One of the more unique events I’ve had the pleasure of covering for New England Boating was the 2010 Rochester Memorial Day Canoe Race, held in the neighboring towns of Rochester and Mattapoisett in Southeastern New England. The race takes place each Memorial Day on the Mattapoisett River, which flows from Sniptuit Pond to Buzzards Bay. The race starts at Grandma Hartley’s pond, off Sniptuit Road and south of the official headwaters, and ends at the Herring Weir at Rte 6. in Mattapoisett, about a half-mile from the river mouth in Mattapoisett Harbor.
The 11-mile course twists and turns through bogs and shady woods, and is so narrow that a person could jump across the river in some spots. Portaging over roads and riffles is common, and there was a lot of that in 2010, despite all the heavy spring rains the area received. Spectators gather along the banks of the river as they racers make their way south, concentrating at Hartley Road, Rounseville Road, New Bedford Road, Wolf Island Road, Tinkham’s Lane, Acushnet Road, along River Road and at the Herring Weir.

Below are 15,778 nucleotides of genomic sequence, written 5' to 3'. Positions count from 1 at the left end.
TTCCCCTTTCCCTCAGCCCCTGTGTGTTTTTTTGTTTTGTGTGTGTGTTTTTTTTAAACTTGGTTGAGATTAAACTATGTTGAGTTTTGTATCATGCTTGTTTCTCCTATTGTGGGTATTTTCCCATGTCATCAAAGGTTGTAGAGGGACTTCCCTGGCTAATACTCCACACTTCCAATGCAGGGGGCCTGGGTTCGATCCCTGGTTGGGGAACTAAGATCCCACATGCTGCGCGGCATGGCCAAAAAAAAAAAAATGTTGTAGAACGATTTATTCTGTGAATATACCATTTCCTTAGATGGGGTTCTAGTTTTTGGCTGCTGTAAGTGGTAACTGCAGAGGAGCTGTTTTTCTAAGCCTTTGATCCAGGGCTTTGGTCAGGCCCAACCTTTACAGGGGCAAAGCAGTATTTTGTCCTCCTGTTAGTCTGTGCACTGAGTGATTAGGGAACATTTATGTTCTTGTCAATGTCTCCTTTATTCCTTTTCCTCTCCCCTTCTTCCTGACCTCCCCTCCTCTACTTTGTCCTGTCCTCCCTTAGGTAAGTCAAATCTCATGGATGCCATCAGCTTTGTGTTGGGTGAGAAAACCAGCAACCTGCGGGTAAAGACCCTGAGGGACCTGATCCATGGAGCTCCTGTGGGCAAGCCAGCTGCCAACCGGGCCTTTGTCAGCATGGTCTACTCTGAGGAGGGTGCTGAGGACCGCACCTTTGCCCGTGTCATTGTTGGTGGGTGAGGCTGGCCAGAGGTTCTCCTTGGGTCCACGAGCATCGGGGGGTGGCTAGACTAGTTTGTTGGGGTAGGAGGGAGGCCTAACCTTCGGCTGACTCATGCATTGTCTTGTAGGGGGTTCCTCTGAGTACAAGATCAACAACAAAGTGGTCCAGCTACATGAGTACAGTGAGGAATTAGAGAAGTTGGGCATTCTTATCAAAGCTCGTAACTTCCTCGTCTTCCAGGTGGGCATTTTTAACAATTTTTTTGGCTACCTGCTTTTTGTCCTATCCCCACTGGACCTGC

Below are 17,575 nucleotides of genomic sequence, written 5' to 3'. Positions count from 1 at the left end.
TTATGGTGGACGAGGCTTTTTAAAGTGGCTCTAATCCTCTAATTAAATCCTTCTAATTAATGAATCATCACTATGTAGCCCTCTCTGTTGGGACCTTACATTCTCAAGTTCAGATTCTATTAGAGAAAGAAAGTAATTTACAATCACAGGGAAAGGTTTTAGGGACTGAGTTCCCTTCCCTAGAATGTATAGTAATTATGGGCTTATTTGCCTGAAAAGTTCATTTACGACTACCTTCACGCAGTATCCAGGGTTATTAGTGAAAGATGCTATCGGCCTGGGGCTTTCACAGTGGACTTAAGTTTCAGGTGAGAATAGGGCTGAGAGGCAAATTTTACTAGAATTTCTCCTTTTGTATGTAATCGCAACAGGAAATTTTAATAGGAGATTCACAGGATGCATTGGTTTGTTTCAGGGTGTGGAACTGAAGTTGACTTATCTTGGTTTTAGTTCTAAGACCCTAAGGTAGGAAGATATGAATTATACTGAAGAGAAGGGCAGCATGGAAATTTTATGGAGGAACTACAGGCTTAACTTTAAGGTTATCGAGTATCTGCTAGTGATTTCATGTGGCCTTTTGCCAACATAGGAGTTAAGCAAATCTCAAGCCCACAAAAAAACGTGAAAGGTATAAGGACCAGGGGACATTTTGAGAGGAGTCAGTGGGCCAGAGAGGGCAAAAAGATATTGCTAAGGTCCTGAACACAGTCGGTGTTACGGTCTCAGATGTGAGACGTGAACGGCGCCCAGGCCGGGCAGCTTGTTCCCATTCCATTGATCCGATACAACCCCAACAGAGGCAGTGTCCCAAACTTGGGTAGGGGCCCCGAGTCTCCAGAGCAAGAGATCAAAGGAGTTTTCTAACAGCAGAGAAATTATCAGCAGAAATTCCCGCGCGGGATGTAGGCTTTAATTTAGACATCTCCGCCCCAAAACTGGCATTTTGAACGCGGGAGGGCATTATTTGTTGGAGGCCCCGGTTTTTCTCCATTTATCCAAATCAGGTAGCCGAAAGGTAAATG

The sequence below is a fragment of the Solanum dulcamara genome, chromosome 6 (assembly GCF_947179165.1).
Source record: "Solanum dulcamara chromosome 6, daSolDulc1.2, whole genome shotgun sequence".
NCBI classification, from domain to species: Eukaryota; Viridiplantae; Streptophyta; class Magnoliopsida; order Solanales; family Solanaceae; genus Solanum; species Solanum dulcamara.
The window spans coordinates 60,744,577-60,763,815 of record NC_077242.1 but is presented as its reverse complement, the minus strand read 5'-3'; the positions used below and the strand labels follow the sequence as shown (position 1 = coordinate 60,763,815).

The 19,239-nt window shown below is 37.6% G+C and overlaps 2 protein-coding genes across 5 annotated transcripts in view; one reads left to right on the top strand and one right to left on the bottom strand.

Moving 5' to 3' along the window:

The canoes used in the race are unique. Most are home-built of plywood, although a few high-tech designs built of lightweight Kevlar and fiberglass have emerged in recent years.
Last year saw 92 teams competing in the race, which was first held in 1934 (the event missed a few years during World War II). This being my first experience with the race, I was amazed by how well attended and competitive it was. Naturally, there’s some rivalry between the 2 neighboring towns.
The winners of last year’s race were Sean Shaw and C.G. Hedges, who finished the 11-mile course in just over 2 hours. The pair are veterans of the race, having competed as a team since they were 9 years old. This was their 10th win in 30-some years, and they still hold the record for the fastest time at 1:47.02, set in 2005.
The canoes used in the race are unique. Most are home-built of plywood, although a few high-tech designs built of lightweight Kevlar and fiberglass have emerged in recent years. As a rule, the canoes feature flat bottoms and shallow drafts, and are extremely light and narrow.
While the Rochester Canoe Race is a lot of fun, anyone who thinks this race is just about having a good time only needs to look at the exhausted faces of the paddlers as they cross the finish line. But once ashore, it’s time to join friends and family and grab some much needed food and a cold beverage in what is truly a unique Memorial Day tradition.
To learn more about the history of the Rochester Memorial Day Canoe Race and its rules, read this article by longtime race organizer Arthur Benner at WickedLocal: Rochester (History of the Race).
Have you participated in the race before?
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